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Free help for people with traumatic brain injuries

6:20 PM, Mar 8, 2010   |    comments
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Colorado Connections is a statewide program of Denver Options that provides care coordination to children and adults with Traumatic Brain Injury (TBI).

Operation TBI Freedom provides intensive care coordination for returning military troops with brain injury and their families.

In both programs, care coordinators help survivors reach their best possible health and well-being. The Denver Options programs connect people to traditional and alternative therapies, find resources for home and vehicle modifications and identify long-term resource networks.

Colorado Connections helps children and adults:
• Connect to the right options at the right time
• Establish relationships with qualified providers to help improve
   quality of life
• Focus on urgent and long term needs
• Build supports and skills for now and the future
• Successfully help people reach their unique goals

Colorado Connections is funded through the Colorado Brain Injury Trust Fund. 

For information about Colorado Connections visit www.coloradoconnection.org or call 1-866-245-6600.

Operation TBI Freedom
Through private donations, Denver Options created a traumatic brain injury (TBI) program for active and veteran military who served in Iraq or Afghanistan conflicts and sustained a traumatic brain injury. Operation TBI Freedom helps returning military and their families:
• Help stabilizing crisis situations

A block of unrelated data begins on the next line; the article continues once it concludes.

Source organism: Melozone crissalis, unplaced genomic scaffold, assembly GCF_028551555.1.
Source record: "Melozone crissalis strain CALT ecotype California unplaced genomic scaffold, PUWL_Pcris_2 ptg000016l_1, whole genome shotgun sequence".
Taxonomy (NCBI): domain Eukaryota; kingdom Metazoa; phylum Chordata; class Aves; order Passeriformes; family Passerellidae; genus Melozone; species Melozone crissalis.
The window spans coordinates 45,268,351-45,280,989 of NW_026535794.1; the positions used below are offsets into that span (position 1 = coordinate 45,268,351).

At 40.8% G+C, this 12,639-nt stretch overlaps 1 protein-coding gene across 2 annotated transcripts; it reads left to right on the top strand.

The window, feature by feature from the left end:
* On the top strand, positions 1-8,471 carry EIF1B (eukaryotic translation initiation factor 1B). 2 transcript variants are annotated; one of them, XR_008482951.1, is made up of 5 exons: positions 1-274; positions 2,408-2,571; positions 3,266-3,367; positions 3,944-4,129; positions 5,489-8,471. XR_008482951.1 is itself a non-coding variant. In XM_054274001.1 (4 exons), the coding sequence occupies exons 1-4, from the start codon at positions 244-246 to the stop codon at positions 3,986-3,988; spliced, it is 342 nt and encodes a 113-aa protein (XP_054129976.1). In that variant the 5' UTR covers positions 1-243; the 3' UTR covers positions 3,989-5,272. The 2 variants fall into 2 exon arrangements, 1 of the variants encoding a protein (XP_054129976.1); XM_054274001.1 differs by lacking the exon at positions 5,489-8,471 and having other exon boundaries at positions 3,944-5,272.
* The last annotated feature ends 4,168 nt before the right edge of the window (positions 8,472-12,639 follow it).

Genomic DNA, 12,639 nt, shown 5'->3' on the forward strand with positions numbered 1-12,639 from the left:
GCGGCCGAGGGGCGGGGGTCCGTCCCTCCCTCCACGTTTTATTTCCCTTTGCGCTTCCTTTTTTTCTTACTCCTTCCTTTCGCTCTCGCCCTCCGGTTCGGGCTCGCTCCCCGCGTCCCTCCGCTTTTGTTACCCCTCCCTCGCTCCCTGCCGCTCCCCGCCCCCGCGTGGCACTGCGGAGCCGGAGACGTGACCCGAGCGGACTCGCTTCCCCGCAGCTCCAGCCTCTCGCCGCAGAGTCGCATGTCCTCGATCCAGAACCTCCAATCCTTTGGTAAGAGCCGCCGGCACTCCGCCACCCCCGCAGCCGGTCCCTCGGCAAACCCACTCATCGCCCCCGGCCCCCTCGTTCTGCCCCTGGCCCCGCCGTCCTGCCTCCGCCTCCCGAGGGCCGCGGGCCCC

• Access services through the VA
• Find qualified providers for medical and mental health care
• Increase self advocacy skills
• Support community reintergraton
Operation TBI Freedom is a privately funded program.

To learn more about Operation TBI Freedom visit www.OperationTBIFreedom.org or call 1-866-245-6600

For more information about Denver Options programs visit www.denveroptions.org or call 303-636-5600.

9News reporter Kim Christiansen featured a TBI survivor , Latoya Lucas on the 4'OClock show.

Seven years ago, Latoya was on her first and only tour of duty in Iraq. While on a supply mission, she nearly died, after a rocket-propelled grenade attack.

Lucas is the first woman from Fort Carson to be awarded a purple heart - she is also living with a traumatic brain injury.

She told 9News that "the doctors were so busy trying to save my life...I almost died on the tarmac on way to Walter Reed where I would spend the next 5 months as an in patient and where they discovered a traumatic brain injury."

Latoya is receiving assistance through the Operation TBI Freedom program. Her caregiver said that "when Latoya came to me she already had an abundance of self esteem and self confidence....my job - which I take personal being a marine myself is to get the man or woman moving and becoming a powerful impact in their community. A mission isn't complete until people get back to living their life...so yes they carry off their job -- at war and then they come home and there's another transition and I'm a part of that transitional work that happens in the life of an injured soldier."

Latoya wrote a book called "The Immeasurable Spirit" about "how we all get through life...adversity...all around me and how we perservered"

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